is released to a lower pressure, part of it is re-evaporated, becoming
what is known as flash steam.
Process steam: the final steam product leaving the boiler plant
ready for work.
Saturated steam: There is a temperature below which steam will start to
condense into water droplets. This is called the saturation temperature,
and it varies with the pressure of the steam. Steam that is exactly at
its saturation temperature is called saturated steam. Saturated
Steam is pure steam at the temperature that corresponds to the boiling
temperature of water at the existing pressure.
Saturated steam has three main disadvantages in a steam engine: It
contains small droplets of water which have to be periodically drained
from the cylinders; being precisely at the boiling point of water for
the boiler pressure in use, it inevitably condenses to some extent in
the steam pipes and cylinders outside the boiler, causing a
disproportionate loss of steam volume as it does so; and it places a
heavy demand on the boiler because a large amount of water has to be
evaporated per unit volume of steam.
Superheated steam : is steam that is above its saturation temperature.
is in equilibrium with heated water at the same
pressure, i.e. it has not been heated past the boiling point for that
pressure. Steam that
is below its saturation temperature contains droplets of moisture and is
called wet steam.
condenser: is a heat exchanger that removes heat from exhaust steam
and returns it to the liquid state, "condensate".
Sub cooling: is the effect of saturated liquid in the condenser removing
additional heat from the steam as it falls to the hot well. Sub cooling is
a desirable effect to help prevent cavitations of the condensate pump.
Steam chest: A compartment in a steam engine through which steam
is delivered from the boiler to a cylinder.
Steam trap: A steam trap is a device used to discharge condensate and non
condensable gases with a negligible consumption or loss of live steam.
Most steam traps are nothing more than automatic valves. They open,
close or modulate automatically. Others, like venturi traps, are based
on turbulent 2-phase flows to obstruct the steam flow.
Stuffing box: an assembly housing a gland seal that is used
to prevent the leakage of fluid, such as water or steam, between sliding
or turning parts of machine elements.
Super heater: is a device installed inside a boiler used to
convert saturated steam into dry steam, which raises its temperature to
a point where condensation is much less likely and increases its volume
significantly. A super heater can be installed as straight or hairpin
tubes in the upper part of the boiler between the first two steam drums.
The baffles direct the gas-flow through this area first, so it may reach
the highest temperature. A Foster Super heater: is a drawn steel tube with cast iron radial fins heat shrunk onto the
tubing and allows better heat transfer from boiler gases to steam than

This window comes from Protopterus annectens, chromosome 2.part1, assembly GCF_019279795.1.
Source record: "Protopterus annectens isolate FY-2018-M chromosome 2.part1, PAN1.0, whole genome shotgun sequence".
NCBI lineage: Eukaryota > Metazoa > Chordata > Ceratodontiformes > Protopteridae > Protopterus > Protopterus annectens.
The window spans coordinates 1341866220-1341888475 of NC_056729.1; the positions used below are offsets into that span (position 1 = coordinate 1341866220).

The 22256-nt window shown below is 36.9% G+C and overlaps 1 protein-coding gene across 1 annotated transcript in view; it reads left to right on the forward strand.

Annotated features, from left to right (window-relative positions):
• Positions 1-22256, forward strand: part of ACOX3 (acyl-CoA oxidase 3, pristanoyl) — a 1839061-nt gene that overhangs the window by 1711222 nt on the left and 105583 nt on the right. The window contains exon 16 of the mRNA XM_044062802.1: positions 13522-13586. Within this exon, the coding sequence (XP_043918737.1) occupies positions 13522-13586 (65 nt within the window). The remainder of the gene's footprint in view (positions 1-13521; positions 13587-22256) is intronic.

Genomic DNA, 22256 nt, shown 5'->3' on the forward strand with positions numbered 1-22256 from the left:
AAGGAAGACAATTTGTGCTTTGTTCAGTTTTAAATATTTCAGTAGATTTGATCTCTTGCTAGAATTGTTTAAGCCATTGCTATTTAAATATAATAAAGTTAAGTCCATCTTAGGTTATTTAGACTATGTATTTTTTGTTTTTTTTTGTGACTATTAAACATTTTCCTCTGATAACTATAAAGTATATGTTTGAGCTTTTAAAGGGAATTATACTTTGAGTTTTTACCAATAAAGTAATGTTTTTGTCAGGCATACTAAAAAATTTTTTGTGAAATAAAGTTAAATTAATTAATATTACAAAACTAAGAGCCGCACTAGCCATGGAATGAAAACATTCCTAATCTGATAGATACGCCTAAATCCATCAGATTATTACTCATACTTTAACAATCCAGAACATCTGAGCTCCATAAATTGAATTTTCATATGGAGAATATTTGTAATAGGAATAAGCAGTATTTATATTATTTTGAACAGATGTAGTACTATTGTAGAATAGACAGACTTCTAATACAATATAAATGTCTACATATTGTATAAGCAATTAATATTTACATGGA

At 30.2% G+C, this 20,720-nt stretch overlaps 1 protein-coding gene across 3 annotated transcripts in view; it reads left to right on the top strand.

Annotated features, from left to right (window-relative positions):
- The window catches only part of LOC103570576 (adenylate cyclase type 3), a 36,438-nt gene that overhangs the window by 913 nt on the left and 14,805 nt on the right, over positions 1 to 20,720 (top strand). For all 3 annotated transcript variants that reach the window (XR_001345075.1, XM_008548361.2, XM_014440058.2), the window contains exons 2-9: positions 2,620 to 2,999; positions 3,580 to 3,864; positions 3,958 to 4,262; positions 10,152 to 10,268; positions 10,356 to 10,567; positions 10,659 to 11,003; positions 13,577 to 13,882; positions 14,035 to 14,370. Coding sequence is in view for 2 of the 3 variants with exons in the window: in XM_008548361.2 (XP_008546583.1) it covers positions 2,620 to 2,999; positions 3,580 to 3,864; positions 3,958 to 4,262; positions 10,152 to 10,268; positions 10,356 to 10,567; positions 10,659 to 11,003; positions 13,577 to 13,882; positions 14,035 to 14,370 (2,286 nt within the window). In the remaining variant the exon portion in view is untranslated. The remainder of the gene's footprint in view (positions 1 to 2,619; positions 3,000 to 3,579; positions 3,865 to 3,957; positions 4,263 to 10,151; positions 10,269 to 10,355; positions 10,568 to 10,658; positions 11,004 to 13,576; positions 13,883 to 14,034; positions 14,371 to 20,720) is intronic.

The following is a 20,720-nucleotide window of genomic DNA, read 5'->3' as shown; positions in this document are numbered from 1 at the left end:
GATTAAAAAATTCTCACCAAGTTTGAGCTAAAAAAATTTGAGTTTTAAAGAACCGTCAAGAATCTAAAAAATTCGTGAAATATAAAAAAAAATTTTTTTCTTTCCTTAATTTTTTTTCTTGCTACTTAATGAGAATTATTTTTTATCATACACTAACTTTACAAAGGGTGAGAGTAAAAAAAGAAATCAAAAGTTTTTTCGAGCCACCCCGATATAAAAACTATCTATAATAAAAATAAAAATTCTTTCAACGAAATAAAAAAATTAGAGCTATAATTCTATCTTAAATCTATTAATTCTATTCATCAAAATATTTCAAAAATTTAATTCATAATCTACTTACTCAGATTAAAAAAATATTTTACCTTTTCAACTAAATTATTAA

tubing without fins.
Sump Pump/Bilge Pump: a pump to remove water from the pump pit caused in part by seepage in
the pit floor and from leakage caused by a leaking gland seal.
Super heater is a device installed inside a boiler used to convert saturated steam into
dry steam, which raises its temperature to a point where condensation is
much less likely and increases its volume significantly. A
super heater can be installed as straight or hairpin tubes in the upper
part of the boiler between the first two steam drums. The baffles direct
the gas-flow through this area first, so it may reach the highest
Steam Jacket: a second circular casing on the outside of an
operating steam cylinder for a steam engine. The jacket circulates
process steam to help keep the interior hot in an effort to reduce
condensation inside the cylinder which will increase thermal operating
Turbining: The removal of scale or other foreign material from
the internal surface of a metallic cylinder.
Wet Air Pump: removes elastic vapors such as air and uncondensed
steam from the surface condenser and will typically operate with an
absolute pressure near zero.
Work Duty/Engine Duty: is the technical measure for the
efficiency of the engine determined by the cost of the work done in fuel
consumed.. Pumping engines are commonly rated by the work done by the
consumption of a specified weight of fuel, as one hundred pounds. A duty
of 100,000,000 foot-pounds, on this basis, would correspond to a
consumption of 1.98 pounds of fuel per horse-power per hour.
The "horse-power," taken in British measure as 33,000 foot-pounds per
minute or 1,980,000 per hour, requires the transformation of the
equivalent amount of heat into work each minute or hour.
The duty of a pumping engine per 1,000 Ibs of steam,
and 1,000,000 heat units; is the rate of a thousand pounds of steam, and
the million heat units that result from a hundred pounds of coal, giving
an evaporation in the boilers to 10 Ibs of steam for each pound of coal
burned on the boiler grates. Which is 10 Ibs of water evaporated into
steam per pound of coal burned on the grates, and equal to 100 Ibs of
coal evaporating 1,000 Ibs. of water into steam.
Water works that use steam engines often have multiple definitions for the
phrase Low Duty or High Duty. Generally speaking the
phrase refers to the
efficiency of the engine as high or low. However, the same phrase is used to describe
the volume of water pumped per engine or per station.
At GCWW Low Duty is
low volume water pumping and High Duty
is high volume water pumping.